Brown Line (CTA)

Route map:
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Brown Line
A Brown Line train of 3200 series cars
Overview
StatusOperating
LocaleChicago, Illinois, United States
Termini
Stations27
Service
TypeRapid transit
SystemChicago "L"
Operator(s)Chicago Transit Authority
Depot(s)Kimball Yard
Rolling stockMixed 2600-series and 3200-series
8 car trains (typical, maximum)
Daily ridership28,315 (avg. weekday in 2022)[1]
History
OpenedAugust 1, 1949 (Current operation)
Technical
Number of tracks2
CharacterElevated and At-Grade Level
Track gauge4 ft 8+12 in (1,435 mm) standard gauge
Minimum radius90 feet (27 m)
ElectrificationThird rail600 V DC
Operating speed40 mph (64 km/h)
Route map
Map Brown Line highlighted in brown
Park and ride Kimball
Kedzie
Francisco
Rockwell
Western
Damen
Metra Ravenswood
Montrose
Irving Park
Addison
Paulina
Southport
Belmont
Wellington
Diversey
Fullerton
Armitage
Sedgwick
Chicago
Grand
demolished 1970
Merchandise Mart
Clark/Lake
State/Lake
Randolph/Wells
closed 1995
Randolph/Wabash
demolished 2017
Washington/​Wells
Madison/Wells
demolished 1994
Madison/Wabash
demolished 2015
Quincy
Adams/Wabash
LaSalle/Van Buren
Library
Bus interchange Bus connections at all open stations except
Kedzie, Francisco, Rockwell, Southport, and Wellington.

The Brown Line of the Chicago "L" system, is an 11.4-mile (18.3 km) route with 27 stations between Chicago's Albany Park neighborhood and downtown Chicago. It runs completely above ground and is almost entirely grade-separated. It is the third-busiest 'L' route, with an average of 28,315 passengers boarding each weekday in 2022.[1]

Before CTA lines were color-coded in 1993, the Brown Line was known as the Ravenswood Route; specifically, the series of stations from Belmont to Kimball were called the Ravenswood branch. Accordingly, the Kimball-Belmont shuttle service was called the Ravenswood Shuttle.

Route[edit]

A Brown Line train crosses the north branch of the Chicago River.
Between Rockwell and Western stations a ramp carries Brown Line trains from ground-level to elevated tracks.
Northward view from Adams/Wabash station
Brown and Orange line trains contend for the junction at the southeast corner of the Chicago Loop. Photographed from the Adams/Wabash crossover walkway on the Green, Orange, Brown and Purple lines.
Chicago Transit Authority control tower 18 guides elevated Chicago 'L' north and southbound Purple and Brown lines intersecting with east and westbound Pink and Green lines and the looping Orange line above the Wells and Lake street intersection in the loop.

The Brown Line begins on the northwest side of Chicago, at the Kimball terminal in Albany Park, where there is a storage yard and servicing shop for the trains to the east of the passenger station. From there, trains operate over street level tracks between Leland and Eastwood Avenues to Rockwell, then ramp up to the elevated structure for the rest of the trip.

The trains on the street-level section are powered by third rail rather than overhead catenary (the technology used by most other U.S. electric-powered at-grade rail systems), a decision that exposes wayward pedestrians to the risk of electrocution. A fatal accident in 1977 involving an intoxicated man, who did not speak English and was unable to read the posted warning signage, attempted to urinate on the third rail at the Kedzie station eventually resulted in an Illinois Supreme Court decision in 1992 affirming a verdict of $1.5 million against CTA.[2]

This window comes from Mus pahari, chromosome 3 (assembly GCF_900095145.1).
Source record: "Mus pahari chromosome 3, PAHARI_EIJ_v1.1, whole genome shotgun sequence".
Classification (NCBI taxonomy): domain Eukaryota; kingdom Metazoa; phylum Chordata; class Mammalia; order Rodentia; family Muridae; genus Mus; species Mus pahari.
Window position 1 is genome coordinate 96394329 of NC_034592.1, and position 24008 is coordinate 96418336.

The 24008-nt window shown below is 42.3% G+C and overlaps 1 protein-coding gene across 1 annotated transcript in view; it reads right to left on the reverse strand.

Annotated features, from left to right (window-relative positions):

After the Damen station, the route turns south, about one-half block parallel and west of Metra's Union Pacific North railroad line and Ravenswood Avenue to a point south of the Addison station. Here the route turns east again and runs parallel to Roscoe Street past Sheffield Avenue where it once again turns south at Clark Junction to join the four-track North Side elevated line in Lakeview. From just north of Belmont station south to Armitage, Brown and Red Line trains operate side by side, with Purple Line Express trains sharing the tracks with the Brown Line during weekday rush hours. Brown and Purple Line trains run on the outermost tracks serving five stops, while Red Line trains run on the innermost tracks making only two stops.

South of the Armitage station, Brown and Purple Line trains continue southward towards the Chicago Loop on elevated tracks which zigzags its way through the neighborhoods of Lincoln Park and Near North Side stopping at Sedgwick and Chicago. Running over Franklin, then Wells Street, a stop is made at the Merchandise Mart before crossing the Chicago River on the upper level of the Wells Street Bridge before joining the Loop Elevated at Lake Street. Operating counter-clockwise, Brown Line trains operate around the Loop on the Outer track via Wells-Van Buren-Wabash-Lake, serving all Loop stations, before the return trip back north to the Kimball terminal.

There are three sections of the Brown Line which includes the Ravenswood Branch that connects from Kimball Avenue station to Belmont Avenue station; merging from the Purple Line Express. Another is the North Side Main Line which connects from Belmont Avenue station to the Merchandise Mart before entering the Loop. The Brown Line enters the loop going counter-clockwise from Washington/​Wells to Clark/Lake and then exits the loop, heading towards the Kimball Avenue station.